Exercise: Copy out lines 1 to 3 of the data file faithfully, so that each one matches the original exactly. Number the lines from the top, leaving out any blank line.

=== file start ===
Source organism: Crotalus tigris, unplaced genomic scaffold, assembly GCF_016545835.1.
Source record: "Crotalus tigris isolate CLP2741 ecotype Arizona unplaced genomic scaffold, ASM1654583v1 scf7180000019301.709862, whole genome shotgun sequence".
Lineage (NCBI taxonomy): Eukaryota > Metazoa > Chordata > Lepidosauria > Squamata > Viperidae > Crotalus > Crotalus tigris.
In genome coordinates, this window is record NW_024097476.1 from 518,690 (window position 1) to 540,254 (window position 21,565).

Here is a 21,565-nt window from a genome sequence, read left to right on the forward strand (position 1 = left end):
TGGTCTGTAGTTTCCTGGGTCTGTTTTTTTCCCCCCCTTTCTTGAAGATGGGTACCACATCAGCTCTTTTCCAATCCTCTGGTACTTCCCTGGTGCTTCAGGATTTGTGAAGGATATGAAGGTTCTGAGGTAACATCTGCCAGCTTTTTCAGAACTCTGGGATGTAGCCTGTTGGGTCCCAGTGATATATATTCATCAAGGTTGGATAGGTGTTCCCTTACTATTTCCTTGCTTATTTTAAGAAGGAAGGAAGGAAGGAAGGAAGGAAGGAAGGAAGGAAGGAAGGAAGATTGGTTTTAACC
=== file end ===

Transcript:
Source organism: Crotalus tigris, unplaced genomic scaffold, assembly GCF_016545835.1.
Source record: "Crotalus tigris isolate CLP2741 ecotype Arizona unplaced genomic scaffold, ASM1654583v1 scf7180000019301.709862, whole genome shotgun sequence".
Lineage (NCBI taxonomy): Eukaryota > Metazoa > Chordata > Lepidosauria > Squamata > Viperidae > Crotalus > Crotalus tigris.